How Did the Easter Bunny Originate? And Other Facts About Easter

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How Did the Easter Bunny Come to Be? And Other Facts About Easter

How Did the Easter Bunny Come to Be? And Other Facts About Easter

Hippity, Hoppity, Easter’s on its way
How Did the Easter Bunny Originate? And Other Facts About Easter

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Since we were children, Easter has been a holiday defined by family, great food, egg hunts, more candy than the heart could ever desire and, if you attended church, the best Sunday gear in town. However, many of the traditions that we associate with Easter — down to dressing up for the holiday — have historic origins. 

If you are among the estimated 79% of Americans who celebrate Easter (or even if you’re not), check out these fun facts about the holiday. Some might even surprise you.

The Easter Bunny is German

The Easter Bunny is German

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Just like Santa Claus, the Easter Bunny was introduced to American culture through stories told by early immigrant settlers. According to History.com, the Easter Bunny made his first appearance in the 18th century when German immigrants who settled in Pennsylvania told the story of an “egg-laying hare” named “Osterhase” or “Oschter Haws.”

Before there were baskets, there were nests

Before there were baskets, there were nests

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Easter baskets are a staple of the holiday, but this wasn’t always true. Children originally made nests for the hare to lay his colorful eggs. As the Easter Bunny tradition began to spread across the U.S., the Easter Bunny’s list of treats expanded to include candy, chocolate and gifts. In turn, nests were replaced by baskets.

Children used to leave goods for the Easter Bunny

Children used to leave goods for the Easter Bunny

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Leaving goods for a fictional gift-giver is a tradition most associated with Santa Claus and Christmas. But the same was once true for the Easter Bunny. In addition to making nests for the “Osterhase” to leave his eggs, children would leave carrots for the bunny in case he was hungry.

The Easter Bunny isn’t the only bringer of Easter presents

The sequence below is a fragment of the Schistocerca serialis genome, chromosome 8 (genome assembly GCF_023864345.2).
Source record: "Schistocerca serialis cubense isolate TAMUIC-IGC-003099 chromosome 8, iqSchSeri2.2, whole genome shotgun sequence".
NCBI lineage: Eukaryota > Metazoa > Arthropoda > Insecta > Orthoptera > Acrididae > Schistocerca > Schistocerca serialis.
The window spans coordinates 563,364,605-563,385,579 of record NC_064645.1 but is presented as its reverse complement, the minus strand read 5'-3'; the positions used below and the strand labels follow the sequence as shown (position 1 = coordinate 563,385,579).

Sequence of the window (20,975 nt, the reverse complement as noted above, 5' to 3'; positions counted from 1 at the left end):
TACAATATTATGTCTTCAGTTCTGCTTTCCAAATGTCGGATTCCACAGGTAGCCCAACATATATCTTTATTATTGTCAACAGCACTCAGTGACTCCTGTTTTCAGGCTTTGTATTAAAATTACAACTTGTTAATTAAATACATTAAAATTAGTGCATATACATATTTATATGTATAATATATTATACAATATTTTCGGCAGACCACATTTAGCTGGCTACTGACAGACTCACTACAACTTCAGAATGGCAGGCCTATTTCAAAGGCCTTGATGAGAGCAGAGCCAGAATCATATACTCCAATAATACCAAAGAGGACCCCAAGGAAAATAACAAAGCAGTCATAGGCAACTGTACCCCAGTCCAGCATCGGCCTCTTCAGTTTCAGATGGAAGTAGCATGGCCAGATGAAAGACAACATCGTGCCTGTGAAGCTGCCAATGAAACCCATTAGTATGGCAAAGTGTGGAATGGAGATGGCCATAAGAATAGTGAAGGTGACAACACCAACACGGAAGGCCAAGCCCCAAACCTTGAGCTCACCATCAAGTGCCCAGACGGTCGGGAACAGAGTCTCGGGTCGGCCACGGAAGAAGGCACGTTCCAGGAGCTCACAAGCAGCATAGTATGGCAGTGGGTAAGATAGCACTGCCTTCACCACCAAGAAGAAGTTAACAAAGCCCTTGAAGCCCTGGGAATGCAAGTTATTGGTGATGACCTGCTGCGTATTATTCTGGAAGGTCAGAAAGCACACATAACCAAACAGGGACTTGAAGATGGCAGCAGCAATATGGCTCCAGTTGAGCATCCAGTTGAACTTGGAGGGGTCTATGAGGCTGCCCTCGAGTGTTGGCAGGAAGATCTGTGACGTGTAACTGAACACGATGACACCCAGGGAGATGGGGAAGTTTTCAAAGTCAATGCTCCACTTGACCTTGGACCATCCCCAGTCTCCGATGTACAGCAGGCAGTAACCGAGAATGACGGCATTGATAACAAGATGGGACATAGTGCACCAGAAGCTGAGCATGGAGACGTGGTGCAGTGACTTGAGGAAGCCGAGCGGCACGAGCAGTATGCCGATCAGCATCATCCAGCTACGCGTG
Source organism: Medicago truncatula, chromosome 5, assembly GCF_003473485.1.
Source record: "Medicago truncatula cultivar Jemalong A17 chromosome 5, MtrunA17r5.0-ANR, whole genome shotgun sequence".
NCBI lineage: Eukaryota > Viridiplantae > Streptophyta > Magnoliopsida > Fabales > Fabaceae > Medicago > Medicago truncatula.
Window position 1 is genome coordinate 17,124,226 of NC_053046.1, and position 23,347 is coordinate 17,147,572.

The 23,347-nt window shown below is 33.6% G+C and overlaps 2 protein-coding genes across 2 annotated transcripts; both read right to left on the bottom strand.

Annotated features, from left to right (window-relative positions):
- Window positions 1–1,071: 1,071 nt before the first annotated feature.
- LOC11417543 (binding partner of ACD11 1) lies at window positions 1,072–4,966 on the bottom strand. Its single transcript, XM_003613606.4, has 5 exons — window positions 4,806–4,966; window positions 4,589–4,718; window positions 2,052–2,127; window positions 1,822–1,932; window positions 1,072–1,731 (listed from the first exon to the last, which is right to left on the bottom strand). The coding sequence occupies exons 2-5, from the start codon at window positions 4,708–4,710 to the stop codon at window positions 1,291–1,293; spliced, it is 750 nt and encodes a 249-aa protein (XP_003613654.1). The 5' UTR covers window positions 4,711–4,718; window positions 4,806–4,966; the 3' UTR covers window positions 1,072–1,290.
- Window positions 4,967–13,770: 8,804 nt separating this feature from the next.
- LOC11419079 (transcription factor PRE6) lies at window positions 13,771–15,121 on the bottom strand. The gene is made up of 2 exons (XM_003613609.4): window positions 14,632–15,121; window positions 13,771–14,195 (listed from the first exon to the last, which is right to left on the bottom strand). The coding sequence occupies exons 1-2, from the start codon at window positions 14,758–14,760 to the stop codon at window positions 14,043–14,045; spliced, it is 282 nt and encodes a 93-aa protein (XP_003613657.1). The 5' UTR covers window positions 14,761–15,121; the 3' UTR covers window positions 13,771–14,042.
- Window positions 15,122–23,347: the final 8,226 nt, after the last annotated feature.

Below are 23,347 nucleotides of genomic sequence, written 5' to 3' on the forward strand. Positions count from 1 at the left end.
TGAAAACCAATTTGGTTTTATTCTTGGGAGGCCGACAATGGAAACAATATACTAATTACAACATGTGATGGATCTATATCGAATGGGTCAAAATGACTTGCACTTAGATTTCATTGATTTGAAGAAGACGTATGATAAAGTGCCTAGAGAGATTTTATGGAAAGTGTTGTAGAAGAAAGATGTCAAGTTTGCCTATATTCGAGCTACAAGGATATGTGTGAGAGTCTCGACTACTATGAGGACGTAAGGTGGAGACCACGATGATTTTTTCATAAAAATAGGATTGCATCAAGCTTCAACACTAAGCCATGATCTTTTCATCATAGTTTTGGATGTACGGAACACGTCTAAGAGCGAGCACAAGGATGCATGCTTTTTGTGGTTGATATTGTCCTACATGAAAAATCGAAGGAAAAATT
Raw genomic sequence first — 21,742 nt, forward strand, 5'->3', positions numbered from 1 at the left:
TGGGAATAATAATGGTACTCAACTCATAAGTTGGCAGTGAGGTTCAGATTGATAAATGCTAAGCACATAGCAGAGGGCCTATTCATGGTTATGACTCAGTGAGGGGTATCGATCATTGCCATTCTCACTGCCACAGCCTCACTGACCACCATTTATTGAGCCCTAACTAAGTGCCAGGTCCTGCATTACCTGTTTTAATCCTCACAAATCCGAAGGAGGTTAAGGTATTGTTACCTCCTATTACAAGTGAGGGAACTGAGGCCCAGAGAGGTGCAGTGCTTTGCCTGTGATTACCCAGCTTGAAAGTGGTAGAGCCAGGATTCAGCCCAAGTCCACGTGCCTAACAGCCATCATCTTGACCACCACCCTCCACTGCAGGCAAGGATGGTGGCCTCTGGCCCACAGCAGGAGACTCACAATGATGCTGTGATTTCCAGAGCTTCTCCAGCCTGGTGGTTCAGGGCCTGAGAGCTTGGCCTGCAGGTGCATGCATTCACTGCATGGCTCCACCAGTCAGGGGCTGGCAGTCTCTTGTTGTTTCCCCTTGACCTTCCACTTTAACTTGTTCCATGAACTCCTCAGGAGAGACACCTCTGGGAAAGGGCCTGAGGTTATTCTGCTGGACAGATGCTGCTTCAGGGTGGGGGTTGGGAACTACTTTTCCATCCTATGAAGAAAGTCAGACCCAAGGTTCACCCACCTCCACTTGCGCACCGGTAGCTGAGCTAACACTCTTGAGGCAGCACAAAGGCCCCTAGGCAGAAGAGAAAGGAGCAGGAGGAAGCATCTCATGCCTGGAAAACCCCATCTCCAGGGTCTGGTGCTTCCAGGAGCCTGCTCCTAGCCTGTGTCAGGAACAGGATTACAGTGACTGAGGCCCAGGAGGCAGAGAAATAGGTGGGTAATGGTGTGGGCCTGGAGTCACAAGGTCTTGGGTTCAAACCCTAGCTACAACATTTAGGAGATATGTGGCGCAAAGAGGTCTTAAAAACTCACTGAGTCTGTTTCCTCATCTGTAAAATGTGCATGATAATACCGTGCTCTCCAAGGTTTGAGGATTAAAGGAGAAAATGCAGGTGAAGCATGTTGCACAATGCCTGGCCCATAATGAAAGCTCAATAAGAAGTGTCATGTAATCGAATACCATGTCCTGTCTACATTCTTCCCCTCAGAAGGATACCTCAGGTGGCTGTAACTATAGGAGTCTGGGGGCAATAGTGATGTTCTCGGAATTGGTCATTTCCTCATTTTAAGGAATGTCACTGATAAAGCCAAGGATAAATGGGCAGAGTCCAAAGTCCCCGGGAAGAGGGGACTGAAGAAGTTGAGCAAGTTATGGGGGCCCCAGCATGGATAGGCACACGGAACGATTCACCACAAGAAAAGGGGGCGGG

The Easter Bunny isn’t the only bringer of Easter presents

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The Easter Bunny is the most popular fictional animal associated with the Easter holiday, but he’s not the only one. In Switzerland, a cuckoo brings Easter eggs, and before the Easter Bunny rose to prominence, it was believed that a fox laid the eggs that were given to children in Germany.

The name ‘Easter’ has many origin stories

The name ‘Easter’ has many origin stories

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There are many theories explaining how Easter got its name. One suggests that a monk named Venerable Bede read about a goddess named Eostre while attempting to choose the rightful day Christians should celebrate the resurrection of Christ. Eostre represented spring and fertility, and pagans were known for celebrating her during a month called Eosturmonath. Another theory suggests that the name derives from an old German word meaning “east,” signifying the birth of a new day since the sun rises in the east.

Easter eggs arose from pagan traditions

Easter eggs arose from pagan traditions

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According to History.com, although Easter is a religious holiday, the origin of Easter eggs likely stems from paganism. During festivals celebrating spring’s arrival, the egg was a symbol of new life. However, in Christianity, the egg is believed to represent the emergence and resurrection of Jesus.

Egg decorating traditions date back to the 13th century

Egg decorating traditions date back to the 13th century

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Today, decorating Easter eggs is a tradition in many households because it unites the entire family for a fun, crafty activity. But the origin of Easter egg decorating is believed to date as far back as the 13th century. During Lent, a religious holiday, congregations were told to abstain from eating eggs. At the end of the season, people would paint the eggs to mark the end of fasting and penance before eating them.

The Easter Parade tradition started because of fashion